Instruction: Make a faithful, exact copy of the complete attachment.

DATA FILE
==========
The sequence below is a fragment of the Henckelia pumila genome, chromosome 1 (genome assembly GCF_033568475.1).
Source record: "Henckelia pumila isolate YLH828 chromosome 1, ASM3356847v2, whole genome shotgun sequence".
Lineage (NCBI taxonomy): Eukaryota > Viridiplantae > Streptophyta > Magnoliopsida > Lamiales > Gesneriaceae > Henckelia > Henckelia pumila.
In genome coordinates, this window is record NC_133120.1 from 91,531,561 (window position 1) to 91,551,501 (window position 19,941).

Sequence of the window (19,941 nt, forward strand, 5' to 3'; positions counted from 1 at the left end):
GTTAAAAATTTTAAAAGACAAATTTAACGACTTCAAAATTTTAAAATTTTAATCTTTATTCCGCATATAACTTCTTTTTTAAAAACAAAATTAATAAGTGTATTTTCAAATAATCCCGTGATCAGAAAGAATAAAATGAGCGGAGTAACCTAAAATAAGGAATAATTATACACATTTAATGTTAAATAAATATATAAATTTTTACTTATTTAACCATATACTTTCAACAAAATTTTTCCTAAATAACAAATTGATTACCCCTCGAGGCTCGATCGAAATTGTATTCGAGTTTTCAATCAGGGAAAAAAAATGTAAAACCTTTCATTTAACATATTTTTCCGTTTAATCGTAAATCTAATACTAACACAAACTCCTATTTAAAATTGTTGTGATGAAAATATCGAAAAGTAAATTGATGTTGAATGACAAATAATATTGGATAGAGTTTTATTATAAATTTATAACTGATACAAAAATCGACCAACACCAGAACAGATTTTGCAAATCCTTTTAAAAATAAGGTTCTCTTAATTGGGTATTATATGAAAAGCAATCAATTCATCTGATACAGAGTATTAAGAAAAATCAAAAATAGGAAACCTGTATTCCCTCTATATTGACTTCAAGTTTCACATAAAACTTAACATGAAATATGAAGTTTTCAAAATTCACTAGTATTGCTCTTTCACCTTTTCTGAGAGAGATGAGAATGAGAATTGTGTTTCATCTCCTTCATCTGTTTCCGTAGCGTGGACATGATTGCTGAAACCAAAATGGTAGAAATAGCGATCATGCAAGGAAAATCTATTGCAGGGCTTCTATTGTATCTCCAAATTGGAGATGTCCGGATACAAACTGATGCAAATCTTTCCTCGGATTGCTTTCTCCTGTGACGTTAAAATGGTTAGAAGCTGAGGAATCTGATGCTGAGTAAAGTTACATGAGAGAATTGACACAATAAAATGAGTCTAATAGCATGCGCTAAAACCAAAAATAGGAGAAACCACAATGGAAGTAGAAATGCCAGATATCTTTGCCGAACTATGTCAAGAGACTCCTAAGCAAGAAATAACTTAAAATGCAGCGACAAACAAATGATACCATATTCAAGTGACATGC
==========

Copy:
The sequence below is a fragment of the Henckelia pumila genome, chromosome 1 (genome assembly GCF_033568475.1).
Source record: "Henckelia pumila isolate YLH828 chromosome 1, ASM3356847v2, whole genome shotgun sequence".
Lineage (NCBI taxonomy): Eukaryota > Viridiplantae > Streptophyta > Magnoliopsida > Lamiales > Gesneriaceae > Henckelia > Henckelia pumila.
In genome coordinates, this window is record NC_133120.1 from 91,531,561 (window position 1) to 91,551,501 (window position 19,941).

Sequence of the window (19,941 nt, forward strand, 5' to 3'; positions counted from 1 at the left end):
GTTAAAAATTTTAAAAGACAAATTTAACGACTTCAAAATTTTAAAATTTTAATCTTTATTCCGCATATAACTTCTTTTTTAAAAACAAAATTAATAAGTGTATTTTCAAATAATCCCGTGATCAGAAAGAATAAAATGAGCGGAGTAACCTAAAATAAGGAATAATTATACACATTTAATGTTAAATAAATATATAAATTTTTACTTATTTAACCATATACTTTCAACAAAATTTTTCCTAAATAACAAATTGATTACCCCTCGAGGCTCGATCGAAATTGTATTCGAGTTTTCAATCAGGGAAAAAAAATGTAAAACCTTTCATTTAACATATTTTTCCGTTTAATCGTAAATCTAATACTAACACAAACTCCTATTTAAAATTGTTGTGATGAAAATATCGAAAAGTAAATTGATGTTGAATGACAAATAATATTGGATAGAGTTTTATTATAAATTTATAACTGATACAAAAATCGACCAACACCAGAACAGATTTTGCAAATCCTTTTAAAAATAAGGTTCTCTTAATTGGGTATTATATGAAAAGCAATCAATTCATCTGATACAGAGTATTAAGAAAAATCAAAAATAGGAAACCTGTATTCCCTCTATATTGACTTCAAGTTTCACATAAAACTTAACATGAAATATGAAGTTTTCAAAATTCACTAGTATTGCTCTTTCACCTTTTCTGAGAGAGATGAGAATGAGAATTGTGTTTCATCTCCTTCATCTGTTTCCGTAGCGTGGACATGATTGCTGAAACCAAAATGGTAGAAATAGCGATCATGCAAGGAAAATCTATTGCAGGGCTTCTATTGTATCTCCAAATTGGAGATGTCCGGATACAAACTGATGCAAATCTTTCCTCGGATTGCTTTCTCCTGTGACGTTAAAATGGTTAGAAGCTGAGGAATCTGATGCTGAGTAAAGTTACATGAGAGAATTGACACAATAAAATGAGTCTAATAGCATGCGCTAAAACCAAAAATAGGAGAAACCACAATGGAAGTAGAAATGCCAGATATCTTTGCCGAACTATGTCAAGAGACTCCTAAGCAAGAAATAACTTAAAATGCAGCGACAAACAAATGATACCATATTCAAGTGACATGC